(The following Letter to the Editor has been submitted by Liz Rog of Decorah):
"Last night I hosted a special gathering at my home for a small group of friends. One woman who had been eager to come couldn't make it after all. Her next-door neighbor had just had their lawn sprayed with herbicides, and she was sick from the fumes.
I'm sure she was also sick at heart. She has two young children and knows, as more people do every day, that these chemicals are extremely toxic to all humans as well as to insects, birds, and mammals. They also seep into the ground water and we all drink them. The World Health Organization's International Agency for Research on Cancer (IARC) has now declared glyphosate a "probable human carcinogen." (Pesticide Action Network, www.panna.org)
My brother died from a terrible disease caused by 'normal' exposure to these legal lawn chemicals. That's why I ache each time spring rolls around and the little white signs pop up in people's lawns. 'Keep off for 24 hours'—??? I also ache for the people—often young men—doing the application. What does their future hold? What effect might this exposure have on their offspring?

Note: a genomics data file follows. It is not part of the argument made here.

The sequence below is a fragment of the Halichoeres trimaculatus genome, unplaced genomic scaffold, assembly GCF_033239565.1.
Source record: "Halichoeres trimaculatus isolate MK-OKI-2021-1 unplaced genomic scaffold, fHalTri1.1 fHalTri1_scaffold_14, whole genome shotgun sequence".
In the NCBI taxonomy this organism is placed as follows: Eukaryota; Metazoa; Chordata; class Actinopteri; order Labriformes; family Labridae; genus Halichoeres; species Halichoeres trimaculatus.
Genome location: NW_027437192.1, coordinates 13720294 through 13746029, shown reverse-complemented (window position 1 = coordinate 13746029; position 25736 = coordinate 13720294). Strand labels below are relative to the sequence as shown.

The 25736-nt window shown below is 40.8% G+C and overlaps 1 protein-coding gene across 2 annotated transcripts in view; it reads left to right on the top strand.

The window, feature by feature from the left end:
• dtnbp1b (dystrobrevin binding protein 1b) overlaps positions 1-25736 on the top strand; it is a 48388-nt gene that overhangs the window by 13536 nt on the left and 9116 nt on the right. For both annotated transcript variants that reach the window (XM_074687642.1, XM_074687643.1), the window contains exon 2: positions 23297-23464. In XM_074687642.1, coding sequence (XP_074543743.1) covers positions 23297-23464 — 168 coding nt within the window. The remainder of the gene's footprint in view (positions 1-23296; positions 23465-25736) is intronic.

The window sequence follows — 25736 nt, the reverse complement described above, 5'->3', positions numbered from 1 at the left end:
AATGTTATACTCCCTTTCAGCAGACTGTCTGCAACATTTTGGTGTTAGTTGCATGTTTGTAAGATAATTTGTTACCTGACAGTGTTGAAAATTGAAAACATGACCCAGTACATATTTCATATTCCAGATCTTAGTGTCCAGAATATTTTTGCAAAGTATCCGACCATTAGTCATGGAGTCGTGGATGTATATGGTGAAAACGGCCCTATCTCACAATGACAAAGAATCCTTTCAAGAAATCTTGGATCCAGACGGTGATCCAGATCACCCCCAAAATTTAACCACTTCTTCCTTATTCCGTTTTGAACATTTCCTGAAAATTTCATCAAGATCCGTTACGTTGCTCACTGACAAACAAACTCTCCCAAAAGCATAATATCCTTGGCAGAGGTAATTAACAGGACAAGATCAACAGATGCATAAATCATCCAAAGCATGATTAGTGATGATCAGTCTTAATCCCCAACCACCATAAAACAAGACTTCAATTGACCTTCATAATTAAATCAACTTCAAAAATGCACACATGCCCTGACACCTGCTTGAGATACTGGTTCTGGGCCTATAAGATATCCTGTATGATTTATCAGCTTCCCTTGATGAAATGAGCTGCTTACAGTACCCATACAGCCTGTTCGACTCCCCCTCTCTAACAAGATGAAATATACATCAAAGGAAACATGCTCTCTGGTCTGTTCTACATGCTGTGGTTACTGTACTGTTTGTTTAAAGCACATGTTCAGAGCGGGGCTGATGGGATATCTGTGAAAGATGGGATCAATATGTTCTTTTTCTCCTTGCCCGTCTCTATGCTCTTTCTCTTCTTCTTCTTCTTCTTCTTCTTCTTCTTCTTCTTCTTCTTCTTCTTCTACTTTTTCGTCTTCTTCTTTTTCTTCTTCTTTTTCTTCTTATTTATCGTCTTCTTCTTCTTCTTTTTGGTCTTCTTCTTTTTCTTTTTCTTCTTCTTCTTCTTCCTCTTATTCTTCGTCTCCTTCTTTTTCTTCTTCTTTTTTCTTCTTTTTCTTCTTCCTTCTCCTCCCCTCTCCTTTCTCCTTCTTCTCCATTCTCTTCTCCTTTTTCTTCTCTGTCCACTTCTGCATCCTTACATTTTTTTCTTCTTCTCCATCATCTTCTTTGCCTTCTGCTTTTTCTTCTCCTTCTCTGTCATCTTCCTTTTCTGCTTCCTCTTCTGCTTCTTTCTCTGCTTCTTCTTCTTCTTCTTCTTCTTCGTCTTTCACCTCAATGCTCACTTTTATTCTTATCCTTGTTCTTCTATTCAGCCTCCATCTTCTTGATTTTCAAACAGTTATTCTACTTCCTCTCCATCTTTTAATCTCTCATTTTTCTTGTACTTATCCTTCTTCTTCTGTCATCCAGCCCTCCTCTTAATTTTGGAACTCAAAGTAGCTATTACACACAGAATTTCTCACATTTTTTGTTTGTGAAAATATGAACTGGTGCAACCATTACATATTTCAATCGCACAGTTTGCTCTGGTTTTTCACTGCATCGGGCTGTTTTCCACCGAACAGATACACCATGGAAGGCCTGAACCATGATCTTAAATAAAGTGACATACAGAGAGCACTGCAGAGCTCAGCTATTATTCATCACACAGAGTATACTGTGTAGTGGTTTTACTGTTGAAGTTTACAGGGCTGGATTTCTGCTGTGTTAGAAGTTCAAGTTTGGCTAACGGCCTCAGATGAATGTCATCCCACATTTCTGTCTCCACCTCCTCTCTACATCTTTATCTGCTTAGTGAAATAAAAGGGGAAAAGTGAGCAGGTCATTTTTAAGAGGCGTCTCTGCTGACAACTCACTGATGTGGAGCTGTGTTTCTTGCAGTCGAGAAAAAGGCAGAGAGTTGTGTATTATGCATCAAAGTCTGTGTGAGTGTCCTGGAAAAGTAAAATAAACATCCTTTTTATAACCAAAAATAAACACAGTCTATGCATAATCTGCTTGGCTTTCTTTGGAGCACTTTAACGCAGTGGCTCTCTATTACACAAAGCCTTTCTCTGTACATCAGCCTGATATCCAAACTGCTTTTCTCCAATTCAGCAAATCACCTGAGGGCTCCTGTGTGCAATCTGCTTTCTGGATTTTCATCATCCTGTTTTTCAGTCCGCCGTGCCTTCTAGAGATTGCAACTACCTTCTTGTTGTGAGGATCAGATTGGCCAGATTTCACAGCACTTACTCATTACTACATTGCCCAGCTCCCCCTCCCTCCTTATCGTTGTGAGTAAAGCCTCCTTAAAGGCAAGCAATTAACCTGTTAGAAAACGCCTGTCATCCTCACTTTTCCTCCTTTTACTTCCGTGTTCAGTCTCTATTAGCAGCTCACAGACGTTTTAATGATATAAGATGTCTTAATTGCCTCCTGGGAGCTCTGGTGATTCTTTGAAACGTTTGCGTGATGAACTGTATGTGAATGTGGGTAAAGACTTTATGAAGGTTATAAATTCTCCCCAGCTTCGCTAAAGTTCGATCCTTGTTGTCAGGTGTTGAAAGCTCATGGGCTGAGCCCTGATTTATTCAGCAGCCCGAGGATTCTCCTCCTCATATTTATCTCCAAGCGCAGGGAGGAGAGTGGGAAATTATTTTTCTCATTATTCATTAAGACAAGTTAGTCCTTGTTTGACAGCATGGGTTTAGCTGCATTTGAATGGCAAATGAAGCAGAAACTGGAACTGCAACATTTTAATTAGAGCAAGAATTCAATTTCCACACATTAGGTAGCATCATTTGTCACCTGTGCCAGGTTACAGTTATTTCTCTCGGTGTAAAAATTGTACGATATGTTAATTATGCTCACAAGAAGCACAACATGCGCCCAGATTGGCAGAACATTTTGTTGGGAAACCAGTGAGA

I don't know how much it costs to have a lawn sprayed, but I'm certain that the people who are paying for it do not understand the true price that we are all paying for their dandelion-free lawns.
The good news is that each year fewer people are spraying their lawns. For, although the profiteers assure us that their weed-killers are safe, people are learning otherwise.
Neighborhoods, let's stick together! Let's celebrate the places that are healthy, thank the people who don't spray, and relax about the dandelions, whose presence is natural and fleeting. Or—invite the neighbors together for a dandelion-digging party! Now there's a way to truly make our lawns beautiful."